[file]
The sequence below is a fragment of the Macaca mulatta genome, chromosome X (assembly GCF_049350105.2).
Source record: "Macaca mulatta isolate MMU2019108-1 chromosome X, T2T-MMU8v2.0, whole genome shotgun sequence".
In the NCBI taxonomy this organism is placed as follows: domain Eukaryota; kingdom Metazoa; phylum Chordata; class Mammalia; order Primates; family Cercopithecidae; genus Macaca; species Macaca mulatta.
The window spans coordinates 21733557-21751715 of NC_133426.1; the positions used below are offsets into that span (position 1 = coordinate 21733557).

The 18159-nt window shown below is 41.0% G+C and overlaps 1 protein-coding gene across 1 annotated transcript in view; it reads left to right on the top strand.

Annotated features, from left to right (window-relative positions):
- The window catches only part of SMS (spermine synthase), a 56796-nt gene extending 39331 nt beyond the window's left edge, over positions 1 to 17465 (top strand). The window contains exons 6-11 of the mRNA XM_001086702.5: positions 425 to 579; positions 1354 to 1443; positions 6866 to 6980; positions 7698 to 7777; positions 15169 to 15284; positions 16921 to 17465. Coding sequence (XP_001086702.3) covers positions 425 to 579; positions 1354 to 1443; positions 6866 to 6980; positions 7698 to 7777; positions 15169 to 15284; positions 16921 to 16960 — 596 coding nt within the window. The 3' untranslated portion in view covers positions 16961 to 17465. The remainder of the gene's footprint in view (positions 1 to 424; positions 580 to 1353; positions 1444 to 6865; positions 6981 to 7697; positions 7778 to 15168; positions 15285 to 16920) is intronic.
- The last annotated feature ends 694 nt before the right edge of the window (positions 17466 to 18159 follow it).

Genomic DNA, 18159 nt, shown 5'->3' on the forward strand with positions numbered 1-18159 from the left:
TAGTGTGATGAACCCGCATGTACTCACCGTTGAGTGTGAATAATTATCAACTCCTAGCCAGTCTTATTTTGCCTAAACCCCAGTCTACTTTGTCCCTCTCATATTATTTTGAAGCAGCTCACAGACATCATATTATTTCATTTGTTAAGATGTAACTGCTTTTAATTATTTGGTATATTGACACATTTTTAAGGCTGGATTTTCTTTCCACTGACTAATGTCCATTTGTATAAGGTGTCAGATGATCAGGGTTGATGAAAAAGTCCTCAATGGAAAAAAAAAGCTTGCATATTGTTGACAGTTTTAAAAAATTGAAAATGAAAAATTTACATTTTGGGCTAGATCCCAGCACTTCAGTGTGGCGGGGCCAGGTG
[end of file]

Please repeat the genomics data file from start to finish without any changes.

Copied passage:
The sequence below is a fragment of the Macaca mulatta genome, chromosome X (assembly GCF_049350105.2).
Source record: "Macaca mulatta isolate MMU2019108-1 chromosome X, T2T-MMU8v2.0, whole genome shotgun sequence".
In the NCBI taxonomy this organism is placed as follows: domain Eukaryota; kingdom Metazoa; phylum Chordata; class Mammalia; order Primates; family Cercopithecidae; genus Macaca; species Macaca mulatta.
The window spans coordinates 21733557-21751715 of NC_133426.1; the positions used below are offsets into that span (position 1 = coordinate 21733557).

The 18159-nt window shown below is 41.0% G+C and overlaps 1 protein-coding gene across 1 annotated transcript in view; it reads left to right on the top strand.

Annotated features, from left to right (window-relative positions):
- The window catches only part of SMS (spermine synthase), a 56796-nt gene extending 39331 nt beyond the window's left edge, over positions 1 to 17465 (top strand). The window contains exons 6-11 of the mRNA XM_001086702.5: positions 425 to 579; positions 1354 to 1443; positions 6866 to 6980; positions 7698 to 7777; positions 15169 to 15284; positions 16921 to 17465. Coding sequence (XP_001086702.3) covers positions 425 to 579; positions 1354 to 1443; positions 6866 to 6980; positions 7698 to 7777; positions 15169 to 15284; positions 16921 to 16960 — 596 coding nt within the window. The 3' untranslated portion in view covers positions 16961 to 17465. The remainder of the gene's footprint in view (positions 1 to 424; positions 580 to 1353; positions 1444 to 6865; positions 6981 to 7697; positions 7778 to 15168; positions 15285 to 16920) is intronic.
- The last annotated feature ends 694 nt before the right edge of the window (positions 17466 to 18159 follow it).

Genomic DNA, 18159 nt, shown 5'->3' on the forward strand with positions numbered 1-18159 from the left:
TAGTGTGATGAACCCGCATGTACTCACCGTTGAGTGTGAATAATTATCAACTCCTAGCCAGTCTTATTTTGCCTAAACCCCAGTCTACTTTGTCCCTCTCATATTATTTTGAAGCAGCTCACAGACATCATATTATTTCATTTGTTAAGATGTAACTGCTTTTAATTATTTGGTATATTGACACATTTTTAAGGCTGGATTTTCTTTCCACTGACTAATGTCCATTTGTATAAGGTGTCAGATGATCAGGGTTGATGAAAAAGTCCTCAATGGAAAAAAAAAGCTTGCATATTGTTGACAGTTTTAAAAAATTGAAAATGAAAAATTTACATTTTGGGCTAGATCCCAGCACTTCAGTGTGGCGGGGCCAGGTG